One Goal At a Time: 17 SMEs tackling the Sustainable Development Goals in effective ways


The Sustainable Development Goals (SDGs) were developed in 2015 by the UN general assembly and outline 17 key global challenges which are to be achieved by 2030. While governments, large multinational organisations and aid groups all have a part to play, local businesses and SMEs (small and medium-sized enterprises) can be catalysts to change by addressing root issues and providing locally tailored solutions with lasting impact. Here, for each of the goals, an SME which is addressing that challenge has been listed. These organisations are making sustainable changes through skills development, transforming supply chains and shifting public perceptions. Some of the SMEs tackle more than one SDG, as many of the goals, interlink so their inclusive business models can result in more extensive sustainable impact.

1. No poverty

This global goal involves eradicating extreme poverty, which is measured as living on less than $1.25 a day. There is also a focus on mobilizing resources, building resilience and providing equal access to economic resources. Zidisha is a microfinancing scheme tackling the lack of access to financial services for 1.7 billion people worldwide, reducing obstacles to financial access through crowdfunding loans. They offer loans to residents in Ghana, Indonesia, Kenya, Nigeria and Zambia, now assisting in financing over 250,000 projects. The system works through entrepreneurs in low-income countries applying for small loans for business development. Lenders can then select the projects they want to fund, and loans are repaid incrementally. The company is unique as it is the first online microlending community that directly connects lenders and entrepreneurs, without any intermediaries. The direct person-to-person communication allows lenders to better understand how their money is being used and form a genuine connection between lender and borrower. It is also more cost-efficient as there are minimal overheads for Zidisha, so borrowers can keep more of the income earned from a loan investment.

Find out more about Zidisha here

2. Zero hunger

Malnutrition is a pressing issue in both high- and low-income countries. A recent survey conducted by the Ethical Corporation revealed that this goal has been the SDG with the least action, with only 20% of multinationals looking to engage in ending hunger and improving nutrition. SMEs also play a crucial role in tackling this issue. “Jasberry” is the first Thai certified B food corporation, producing the naturally cross-bred, high yielding rice variety “Jasberry rice” which has 40 times more antioxidants than brown rice. Siam Organic, the social enterprise that developed the Jasberry rice product, provide their network of small-scale farmers with rice seeds, guaranteeing a premium price for the rice whilst requiring farmers to keep at least 25% of their harvests for household consumption. They consult with weather experts to advise farmers on when rainy seasons are expected to start, as well as having a microfinance partnership with Kiva, to assist the purchase of organic fertilizer and further improve their production. Farmers are trained in organic farming methods so that they can meet international organic certification standards, reaching over 2500 smallholder farmers in Thailand. Through guaranteed prices for Thai rice farmers who would generally earn just $0.40 per day, they simultaneously provide a highly nutritious staple food product for local communities and international consumers.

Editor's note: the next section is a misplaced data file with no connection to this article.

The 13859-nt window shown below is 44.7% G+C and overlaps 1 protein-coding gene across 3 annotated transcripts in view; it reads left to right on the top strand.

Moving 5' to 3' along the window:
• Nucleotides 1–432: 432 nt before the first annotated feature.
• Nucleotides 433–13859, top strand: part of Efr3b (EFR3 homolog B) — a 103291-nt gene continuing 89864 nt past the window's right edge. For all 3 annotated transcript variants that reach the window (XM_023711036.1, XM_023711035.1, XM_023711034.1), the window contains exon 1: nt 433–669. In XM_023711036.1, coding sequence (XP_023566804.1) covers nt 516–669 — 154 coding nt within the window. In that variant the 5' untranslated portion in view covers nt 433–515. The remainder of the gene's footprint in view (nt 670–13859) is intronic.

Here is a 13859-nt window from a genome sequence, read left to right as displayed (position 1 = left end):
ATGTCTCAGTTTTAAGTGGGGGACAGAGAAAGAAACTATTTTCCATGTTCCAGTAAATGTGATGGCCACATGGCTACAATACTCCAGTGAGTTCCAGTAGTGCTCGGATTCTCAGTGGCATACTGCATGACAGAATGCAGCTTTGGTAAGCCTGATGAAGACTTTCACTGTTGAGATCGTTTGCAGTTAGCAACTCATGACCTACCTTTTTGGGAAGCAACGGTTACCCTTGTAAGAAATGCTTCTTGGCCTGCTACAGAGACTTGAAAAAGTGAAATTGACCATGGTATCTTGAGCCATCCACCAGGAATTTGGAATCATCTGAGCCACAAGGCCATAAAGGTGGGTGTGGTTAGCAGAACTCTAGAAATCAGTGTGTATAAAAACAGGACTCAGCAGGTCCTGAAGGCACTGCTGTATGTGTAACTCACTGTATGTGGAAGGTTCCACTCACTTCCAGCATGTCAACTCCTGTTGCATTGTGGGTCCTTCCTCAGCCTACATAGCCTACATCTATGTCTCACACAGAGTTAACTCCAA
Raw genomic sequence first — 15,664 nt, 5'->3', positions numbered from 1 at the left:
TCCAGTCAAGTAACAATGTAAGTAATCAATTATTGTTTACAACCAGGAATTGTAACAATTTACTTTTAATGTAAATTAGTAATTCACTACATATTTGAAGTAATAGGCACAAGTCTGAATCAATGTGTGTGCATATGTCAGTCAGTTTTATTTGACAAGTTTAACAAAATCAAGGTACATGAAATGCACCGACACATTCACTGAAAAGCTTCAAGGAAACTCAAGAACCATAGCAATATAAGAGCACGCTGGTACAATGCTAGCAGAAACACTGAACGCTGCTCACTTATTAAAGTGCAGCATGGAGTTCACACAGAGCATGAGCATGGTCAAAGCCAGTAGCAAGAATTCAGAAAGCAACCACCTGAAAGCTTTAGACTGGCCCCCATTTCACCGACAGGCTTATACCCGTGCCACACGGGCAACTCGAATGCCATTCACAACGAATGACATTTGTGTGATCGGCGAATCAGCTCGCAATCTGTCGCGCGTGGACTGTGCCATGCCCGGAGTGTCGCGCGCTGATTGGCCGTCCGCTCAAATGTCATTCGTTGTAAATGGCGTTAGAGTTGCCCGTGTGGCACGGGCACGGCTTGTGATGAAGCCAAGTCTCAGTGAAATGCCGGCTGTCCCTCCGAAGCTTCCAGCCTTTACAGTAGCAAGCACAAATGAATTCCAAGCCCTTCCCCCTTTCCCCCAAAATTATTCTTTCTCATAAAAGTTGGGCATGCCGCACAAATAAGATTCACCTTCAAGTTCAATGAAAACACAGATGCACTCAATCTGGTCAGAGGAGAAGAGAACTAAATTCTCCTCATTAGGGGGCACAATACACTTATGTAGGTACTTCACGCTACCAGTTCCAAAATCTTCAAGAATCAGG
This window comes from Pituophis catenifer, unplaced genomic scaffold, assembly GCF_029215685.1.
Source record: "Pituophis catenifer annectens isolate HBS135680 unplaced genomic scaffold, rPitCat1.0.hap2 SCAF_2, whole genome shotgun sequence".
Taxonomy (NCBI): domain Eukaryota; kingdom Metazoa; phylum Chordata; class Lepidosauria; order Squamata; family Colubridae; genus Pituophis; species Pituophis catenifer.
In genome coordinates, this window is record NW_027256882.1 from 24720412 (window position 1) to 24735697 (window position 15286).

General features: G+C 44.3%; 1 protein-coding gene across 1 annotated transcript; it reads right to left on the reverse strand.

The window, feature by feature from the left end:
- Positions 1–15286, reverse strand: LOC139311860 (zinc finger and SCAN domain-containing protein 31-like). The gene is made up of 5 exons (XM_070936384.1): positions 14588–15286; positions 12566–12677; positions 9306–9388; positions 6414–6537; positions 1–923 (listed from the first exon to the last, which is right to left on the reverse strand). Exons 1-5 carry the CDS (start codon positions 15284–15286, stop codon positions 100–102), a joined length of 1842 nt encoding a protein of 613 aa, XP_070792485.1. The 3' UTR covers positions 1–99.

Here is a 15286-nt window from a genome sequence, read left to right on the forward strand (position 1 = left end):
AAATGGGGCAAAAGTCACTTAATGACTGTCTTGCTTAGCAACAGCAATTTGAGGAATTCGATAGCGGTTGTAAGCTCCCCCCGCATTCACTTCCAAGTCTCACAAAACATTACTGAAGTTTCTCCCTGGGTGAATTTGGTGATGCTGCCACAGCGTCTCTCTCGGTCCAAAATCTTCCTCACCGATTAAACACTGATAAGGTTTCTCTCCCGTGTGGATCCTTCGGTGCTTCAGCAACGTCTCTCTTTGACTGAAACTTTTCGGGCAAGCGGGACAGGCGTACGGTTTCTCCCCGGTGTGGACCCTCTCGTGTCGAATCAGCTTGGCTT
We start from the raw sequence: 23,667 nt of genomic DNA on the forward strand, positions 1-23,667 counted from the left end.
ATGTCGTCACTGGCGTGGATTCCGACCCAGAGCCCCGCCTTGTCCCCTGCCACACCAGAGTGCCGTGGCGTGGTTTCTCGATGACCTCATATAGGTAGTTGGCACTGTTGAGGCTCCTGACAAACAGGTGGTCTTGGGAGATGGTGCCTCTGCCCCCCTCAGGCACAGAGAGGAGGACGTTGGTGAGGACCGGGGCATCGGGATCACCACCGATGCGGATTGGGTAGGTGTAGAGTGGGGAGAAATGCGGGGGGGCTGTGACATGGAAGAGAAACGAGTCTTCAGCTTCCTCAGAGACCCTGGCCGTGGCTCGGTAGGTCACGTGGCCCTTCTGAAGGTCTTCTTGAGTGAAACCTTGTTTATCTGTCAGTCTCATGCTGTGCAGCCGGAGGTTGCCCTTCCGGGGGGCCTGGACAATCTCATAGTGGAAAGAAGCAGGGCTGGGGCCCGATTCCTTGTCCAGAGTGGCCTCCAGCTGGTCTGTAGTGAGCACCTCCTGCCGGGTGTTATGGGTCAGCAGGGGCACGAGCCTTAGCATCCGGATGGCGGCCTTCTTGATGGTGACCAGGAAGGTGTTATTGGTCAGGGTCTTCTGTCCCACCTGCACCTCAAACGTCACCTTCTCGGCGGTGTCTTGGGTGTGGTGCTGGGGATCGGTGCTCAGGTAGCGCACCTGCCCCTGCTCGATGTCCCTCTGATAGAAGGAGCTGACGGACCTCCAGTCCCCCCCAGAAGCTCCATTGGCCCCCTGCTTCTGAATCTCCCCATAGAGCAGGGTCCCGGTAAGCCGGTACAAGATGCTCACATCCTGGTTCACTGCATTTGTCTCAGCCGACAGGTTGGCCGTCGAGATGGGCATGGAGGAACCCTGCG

Find out more about Jasberry here

3. Good health and well-being

“Aakar” innovations are striving to break the silence and spread awareness around Menstrual Hygiene in India. By manufacturing and distributing economically viable and fully compostable sanitary pads, the social enterprise employs and educates women from under-resourced backgrounds to transform their health, confidence and economic status. The company removes access barriers to sterile sanitary products which prevent infection, through the set up of production units in rural villages and urban slums. This allows female entrepreneurs to produce and distribute the innovative “Anandi” pads in their own villages. Not only do Aakar innovations target the third SDG, but they are also addressing gender equality and sustainability, covering a number of other SDGs. The pads are manufactured in mini-factories which are woman-supervised and employed, to provide local opportunities as well as the development of entrepreneurial skills. Now reaching over 1 million female consumers and employing over 600 women in factories and on behavioural change programs for boys and girls, Aakar innovations are tackling core issues as well as supporting sustainable community transformations.

Find out more about Aakar innovations here

4. Quality education